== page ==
• K V Giri

      Articles written in Proceedings – Section B

    • The mechanism of β-amylase inhibition by vitamin C

      P Seshagirirao K V Giri

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      A critical study of the mechanism of β-amylase inhibition by vitamin C has been made. The hydrolysis of starch by the amylase is inhibited by vitamin C alone and vitamin C-Cu complex, the latter exerting greater inhibition.

      The oxidised products of the vitamin prepared by Cu oxidation, also exert inhibition of the hydrolysis of starch by the amylase.

      In addition to the inhibition exerted on the hydrolysis, vitamin C-Cu complex and the oxidised products of the vitamin inactivate the enzyme in the absence of substrate. Vitamin C alone brings about very feeble inactivation of the enzyme.

      A variety of compounds—oxalic acid, uric acid, xanthine, guanine, theophylline, yeast nucleic acid, creatinine, cysteine, cystine, glutathione, histidine, potassium cyanide and hydrogen sulphide, which are shown to inhibit the catalytic oxidation of vitamin C by Cu++ annul the inhibition and the inactivation caused by vitamin C, vitamin C-Cu complex and the oxidation products of the vitamin.

      A suggestive correlation between the inhibition of the hydrolysis and the inactivation of the enzyme on the one hand, and the oxidation of vitamin C on the other, has been established.

      The physiological significance of these findings in their relation to the influence exerted by the purine derivatives and other stabilisers of vitamin C oxidation in regulating the activity of amylases in plant life is discussed.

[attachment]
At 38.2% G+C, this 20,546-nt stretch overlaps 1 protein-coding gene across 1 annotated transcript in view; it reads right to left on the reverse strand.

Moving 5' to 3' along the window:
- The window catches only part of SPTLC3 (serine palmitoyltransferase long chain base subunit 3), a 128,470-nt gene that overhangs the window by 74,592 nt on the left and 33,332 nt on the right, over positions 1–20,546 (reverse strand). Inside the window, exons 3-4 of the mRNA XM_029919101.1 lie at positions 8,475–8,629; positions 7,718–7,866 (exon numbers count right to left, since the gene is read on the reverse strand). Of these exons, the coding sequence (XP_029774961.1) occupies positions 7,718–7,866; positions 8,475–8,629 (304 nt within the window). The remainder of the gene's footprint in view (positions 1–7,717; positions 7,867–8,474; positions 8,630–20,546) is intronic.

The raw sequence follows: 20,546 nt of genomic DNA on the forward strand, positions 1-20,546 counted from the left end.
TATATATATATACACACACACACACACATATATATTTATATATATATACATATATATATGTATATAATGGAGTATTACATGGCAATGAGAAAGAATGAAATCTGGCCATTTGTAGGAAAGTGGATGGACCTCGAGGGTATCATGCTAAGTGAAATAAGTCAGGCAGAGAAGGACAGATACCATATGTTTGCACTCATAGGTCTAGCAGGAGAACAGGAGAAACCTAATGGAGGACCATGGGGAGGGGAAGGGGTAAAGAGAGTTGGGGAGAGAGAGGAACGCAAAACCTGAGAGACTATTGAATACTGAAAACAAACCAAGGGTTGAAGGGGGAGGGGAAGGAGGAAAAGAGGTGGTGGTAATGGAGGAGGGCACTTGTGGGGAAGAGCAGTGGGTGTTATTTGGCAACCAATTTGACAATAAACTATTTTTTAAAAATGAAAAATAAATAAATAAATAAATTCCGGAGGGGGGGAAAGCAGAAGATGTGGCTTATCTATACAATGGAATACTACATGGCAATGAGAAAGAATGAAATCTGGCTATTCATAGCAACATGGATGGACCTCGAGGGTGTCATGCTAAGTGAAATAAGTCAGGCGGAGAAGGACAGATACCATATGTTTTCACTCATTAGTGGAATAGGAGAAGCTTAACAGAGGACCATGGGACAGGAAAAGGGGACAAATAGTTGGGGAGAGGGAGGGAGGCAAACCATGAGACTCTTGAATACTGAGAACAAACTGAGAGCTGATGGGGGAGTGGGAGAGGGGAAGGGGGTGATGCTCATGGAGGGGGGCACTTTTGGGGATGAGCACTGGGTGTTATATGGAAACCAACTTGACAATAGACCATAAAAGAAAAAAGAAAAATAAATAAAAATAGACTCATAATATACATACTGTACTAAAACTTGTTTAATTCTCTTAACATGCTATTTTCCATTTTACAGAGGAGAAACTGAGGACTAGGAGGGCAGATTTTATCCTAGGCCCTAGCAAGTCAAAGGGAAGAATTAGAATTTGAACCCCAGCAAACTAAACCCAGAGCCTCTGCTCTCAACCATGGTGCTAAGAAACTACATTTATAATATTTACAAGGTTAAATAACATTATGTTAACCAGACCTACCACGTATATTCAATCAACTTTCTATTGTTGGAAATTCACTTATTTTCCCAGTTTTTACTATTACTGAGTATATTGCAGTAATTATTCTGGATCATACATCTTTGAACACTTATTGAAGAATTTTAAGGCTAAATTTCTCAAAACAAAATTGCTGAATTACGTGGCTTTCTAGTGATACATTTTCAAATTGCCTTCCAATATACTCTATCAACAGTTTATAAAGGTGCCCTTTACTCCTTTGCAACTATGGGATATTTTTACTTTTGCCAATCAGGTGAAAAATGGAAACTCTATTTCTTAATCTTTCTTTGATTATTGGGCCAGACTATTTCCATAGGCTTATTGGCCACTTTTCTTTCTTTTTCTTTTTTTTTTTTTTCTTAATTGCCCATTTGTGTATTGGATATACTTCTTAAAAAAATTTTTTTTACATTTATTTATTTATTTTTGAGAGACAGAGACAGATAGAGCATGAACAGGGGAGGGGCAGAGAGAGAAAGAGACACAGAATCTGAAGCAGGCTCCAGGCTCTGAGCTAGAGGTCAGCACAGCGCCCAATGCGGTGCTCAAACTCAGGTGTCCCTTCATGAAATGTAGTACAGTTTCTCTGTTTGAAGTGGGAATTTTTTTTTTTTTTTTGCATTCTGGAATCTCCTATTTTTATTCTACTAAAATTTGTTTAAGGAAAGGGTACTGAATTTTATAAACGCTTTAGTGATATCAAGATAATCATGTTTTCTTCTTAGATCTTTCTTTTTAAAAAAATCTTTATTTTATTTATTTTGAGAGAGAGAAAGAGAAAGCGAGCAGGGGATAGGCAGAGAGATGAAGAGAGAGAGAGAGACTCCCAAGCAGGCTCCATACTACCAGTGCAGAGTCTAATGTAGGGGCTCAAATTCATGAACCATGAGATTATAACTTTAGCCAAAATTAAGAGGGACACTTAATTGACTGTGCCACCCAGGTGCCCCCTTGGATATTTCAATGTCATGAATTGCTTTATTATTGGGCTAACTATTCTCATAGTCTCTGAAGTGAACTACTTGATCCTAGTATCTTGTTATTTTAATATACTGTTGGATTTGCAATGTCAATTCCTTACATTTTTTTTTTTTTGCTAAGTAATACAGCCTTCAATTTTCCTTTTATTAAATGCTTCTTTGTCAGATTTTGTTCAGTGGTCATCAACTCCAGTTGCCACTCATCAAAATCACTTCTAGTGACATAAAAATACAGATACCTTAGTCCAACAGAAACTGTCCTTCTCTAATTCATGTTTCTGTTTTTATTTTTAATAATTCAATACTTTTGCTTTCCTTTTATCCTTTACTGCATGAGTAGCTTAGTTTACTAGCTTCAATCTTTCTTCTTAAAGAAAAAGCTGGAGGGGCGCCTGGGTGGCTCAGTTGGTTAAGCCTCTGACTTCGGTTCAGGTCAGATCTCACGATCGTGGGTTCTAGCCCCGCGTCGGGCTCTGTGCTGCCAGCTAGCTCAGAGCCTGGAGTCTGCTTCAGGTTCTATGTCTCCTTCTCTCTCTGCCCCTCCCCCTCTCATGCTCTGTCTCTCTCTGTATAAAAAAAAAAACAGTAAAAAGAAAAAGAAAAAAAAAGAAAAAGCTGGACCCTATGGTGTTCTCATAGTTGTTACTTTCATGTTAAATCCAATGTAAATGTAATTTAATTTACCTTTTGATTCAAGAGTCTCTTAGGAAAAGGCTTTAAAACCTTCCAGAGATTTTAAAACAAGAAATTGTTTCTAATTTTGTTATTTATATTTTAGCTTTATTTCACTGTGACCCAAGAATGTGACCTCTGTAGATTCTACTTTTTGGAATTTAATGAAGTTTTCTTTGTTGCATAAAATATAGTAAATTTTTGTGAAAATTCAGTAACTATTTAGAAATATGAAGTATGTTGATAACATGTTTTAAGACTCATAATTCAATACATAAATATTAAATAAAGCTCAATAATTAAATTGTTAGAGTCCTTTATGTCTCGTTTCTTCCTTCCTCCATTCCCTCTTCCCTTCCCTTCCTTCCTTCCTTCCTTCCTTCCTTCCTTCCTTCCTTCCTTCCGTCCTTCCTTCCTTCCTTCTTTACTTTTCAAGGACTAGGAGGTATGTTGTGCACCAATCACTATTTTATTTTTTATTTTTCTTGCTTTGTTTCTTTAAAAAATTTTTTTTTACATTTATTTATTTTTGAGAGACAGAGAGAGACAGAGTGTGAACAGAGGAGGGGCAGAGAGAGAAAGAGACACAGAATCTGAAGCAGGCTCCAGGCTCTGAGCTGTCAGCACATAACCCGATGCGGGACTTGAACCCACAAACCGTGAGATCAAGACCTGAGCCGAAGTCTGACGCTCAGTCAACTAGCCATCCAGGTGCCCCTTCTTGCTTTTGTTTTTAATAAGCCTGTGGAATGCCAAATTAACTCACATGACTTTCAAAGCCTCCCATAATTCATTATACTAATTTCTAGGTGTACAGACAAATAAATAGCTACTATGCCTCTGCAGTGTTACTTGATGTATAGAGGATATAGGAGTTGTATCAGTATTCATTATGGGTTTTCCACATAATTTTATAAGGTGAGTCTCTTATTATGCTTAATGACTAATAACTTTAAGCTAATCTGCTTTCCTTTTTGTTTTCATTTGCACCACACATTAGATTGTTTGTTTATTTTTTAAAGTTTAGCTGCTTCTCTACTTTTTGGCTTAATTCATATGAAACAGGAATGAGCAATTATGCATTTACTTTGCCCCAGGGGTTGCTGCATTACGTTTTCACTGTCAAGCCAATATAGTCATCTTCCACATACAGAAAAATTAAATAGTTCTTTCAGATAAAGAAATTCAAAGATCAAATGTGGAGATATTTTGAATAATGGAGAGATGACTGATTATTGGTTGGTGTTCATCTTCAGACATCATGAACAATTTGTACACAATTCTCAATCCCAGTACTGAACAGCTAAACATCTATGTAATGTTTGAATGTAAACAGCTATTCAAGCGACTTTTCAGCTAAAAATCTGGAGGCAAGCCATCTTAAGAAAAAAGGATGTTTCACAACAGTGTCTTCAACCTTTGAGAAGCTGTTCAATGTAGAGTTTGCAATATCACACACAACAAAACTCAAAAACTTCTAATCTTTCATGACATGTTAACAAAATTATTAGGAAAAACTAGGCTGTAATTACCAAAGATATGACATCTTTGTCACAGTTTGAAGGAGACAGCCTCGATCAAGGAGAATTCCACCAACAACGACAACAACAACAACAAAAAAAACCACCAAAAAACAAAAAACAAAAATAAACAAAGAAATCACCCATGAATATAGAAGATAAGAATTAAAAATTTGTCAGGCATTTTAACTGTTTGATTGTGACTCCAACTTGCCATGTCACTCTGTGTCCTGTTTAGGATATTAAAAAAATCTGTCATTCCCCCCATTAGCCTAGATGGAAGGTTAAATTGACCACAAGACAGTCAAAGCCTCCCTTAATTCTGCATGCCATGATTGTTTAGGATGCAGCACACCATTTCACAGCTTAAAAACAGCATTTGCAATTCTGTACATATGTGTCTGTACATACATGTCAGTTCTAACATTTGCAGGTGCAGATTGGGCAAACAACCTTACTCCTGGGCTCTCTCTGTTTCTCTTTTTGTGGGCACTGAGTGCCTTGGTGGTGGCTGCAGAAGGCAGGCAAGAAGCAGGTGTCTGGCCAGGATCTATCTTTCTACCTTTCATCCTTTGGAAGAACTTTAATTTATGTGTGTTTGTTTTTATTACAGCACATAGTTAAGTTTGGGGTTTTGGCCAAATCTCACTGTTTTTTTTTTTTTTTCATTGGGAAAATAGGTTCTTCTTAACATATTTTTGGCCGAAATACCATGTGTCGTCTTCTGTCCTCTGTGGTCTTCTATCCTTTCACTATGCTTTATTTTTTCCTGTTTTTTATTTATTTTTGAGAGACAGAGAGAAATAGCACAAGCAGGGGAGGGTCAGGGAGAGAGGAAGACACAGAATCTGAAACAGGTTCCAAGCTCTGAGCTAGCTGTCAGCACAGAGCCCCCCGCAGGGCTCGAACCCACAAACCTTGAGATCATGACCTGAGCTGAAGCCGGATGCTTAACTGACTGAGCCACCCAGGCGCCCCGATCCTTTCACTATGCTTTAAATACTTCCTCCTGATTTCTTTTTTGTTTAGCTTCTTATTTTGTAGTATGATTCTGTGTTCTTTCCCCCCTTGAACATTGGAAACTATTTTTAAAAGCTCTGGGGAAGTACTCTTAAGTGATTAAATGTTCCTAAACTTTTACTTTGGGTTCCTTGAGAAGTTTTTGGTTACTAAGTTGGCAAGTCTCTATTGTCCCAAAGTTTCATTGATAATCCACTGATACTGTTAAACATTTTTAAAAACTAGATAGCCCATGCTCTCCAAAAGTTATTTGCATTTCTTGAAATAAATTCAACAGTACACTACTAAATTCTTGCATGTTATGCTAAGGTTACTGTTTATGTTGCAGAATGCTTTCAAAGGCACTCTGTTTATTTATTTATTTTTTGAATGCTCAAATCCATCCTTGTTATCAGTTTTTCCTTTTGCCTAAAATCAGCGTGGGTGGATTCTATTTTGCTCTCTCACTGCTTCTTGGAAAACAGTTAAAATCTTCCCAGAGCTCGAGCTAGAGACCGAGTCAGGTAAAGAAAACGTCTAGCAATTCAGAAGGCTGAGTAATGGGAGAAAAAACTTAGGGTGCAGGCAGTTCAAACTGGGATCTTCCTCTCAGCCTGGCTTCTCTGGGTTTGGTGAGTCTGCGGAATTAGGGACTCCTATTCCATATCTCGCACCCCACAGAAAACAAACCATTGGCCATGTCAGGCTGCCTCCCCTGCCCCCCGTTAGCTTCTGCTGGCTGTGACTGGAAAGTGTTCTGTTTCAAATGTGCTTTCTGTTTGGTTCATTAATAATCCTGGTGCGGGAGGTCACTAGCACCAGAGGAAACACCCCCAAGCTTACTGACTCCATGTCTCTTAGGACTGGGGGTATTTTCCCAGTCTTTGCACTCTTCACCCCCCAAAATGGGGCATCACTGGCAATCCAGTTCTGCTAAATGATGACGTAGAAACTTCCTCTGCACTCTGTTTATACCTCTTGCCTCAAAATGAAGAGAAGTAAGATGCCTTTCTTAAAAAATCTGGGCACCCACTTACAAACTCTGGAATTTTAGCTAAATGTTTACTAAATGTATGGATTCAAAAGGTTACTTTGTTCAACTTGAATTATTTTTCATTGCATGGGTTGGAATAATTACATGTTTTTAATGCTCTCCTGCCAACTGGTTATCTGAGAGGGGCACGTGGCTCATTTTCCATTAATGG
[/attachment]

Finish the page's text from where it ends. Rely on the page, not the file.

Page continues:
• The inhibitors of enzymatic and cupric ion oxidation of vitamin C

      K V Giri P Seshagiri Rao

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      The influence of xanthine, adenine, uric acid, theophylline, guanine, creaturine, oxalic acid, sodium diethyldithiocarbamate and 8-Hydroxy-quinolin on the oxidation of vitamin C by Cu and ascorbic acid oxidase has been studied.

      Sodium diethyldithiocarbamate and 8-hydroxyquinolin inhibit both the enzymic and Cu oxidation of vitamin C. The other compounds investigated inhibit only the Cu oxidation without exerting any influence on the enzymic oxidation of the vitamin.

      The bearing of these results on the nature of ascorbic acid oxidase and their application to the study of the nature of catalytic systems in plants which oxidise the vitamin have been discussed. Various types of inhibitors of vitamin C oxidation have been listed and properly classified.

    • Further studies on the mechanism of β-amylase inhibition by Vitamin C

      P Seshagiri Rao K V Giri

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      The mechanism of the β-amylase inhibition by Vitamin C has been further critically examined. The observed inhibition of the hydrolysis of starch by Vitamin C alone may be due to adsorption or complex formation of the Vitamin with the substrate, the modified substrate thus formed being less easily hydrolysed than the free starch.

      Dehydroascorbic acid has no effect on the hydrolysis of starch by the amylase as well as on the enzyme in the absence of the substrate.

      Hydrogen peroxide alone does not inhibit the hydrolysis of starch, but in the presence of Cu it exerts a feeble inhibition of the hydrolysis.

      The inhibition of the amylolytic hydrolysis of starch by the oxidized products of Vitamin C by Cu oxidation, is mainly due to the traces of cuprous oxide formed during the oxidation of the vitamin.

      The protective factor present in the β-amylase is found to be undialysable and thermostable.

    • The nutritive and vitamin value of groundnut - Part I. Vitamin B1 content of groundnut (Arachis hypogea) as affected by variety

      K K Reddi K V Giri

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      Thirty-eight varieties of groundnut (Arachis hypogea) grown under identical conditions at Mysore Government Agricultural Farm, Hebbal, were analysed for their vitamin B1 content.

      Wide differences were observed in vitamin B1 content of various varieties, the value ranging from 5·4 to 17·2 micrograms per gram of defatted flour.

      No correlation between the average yields of various varieties and their vitamin B1 content was observed.

      The differences in vitamin B1 content are attributable mainly to variations in variety, as all the other conditions under which they were grown are identical.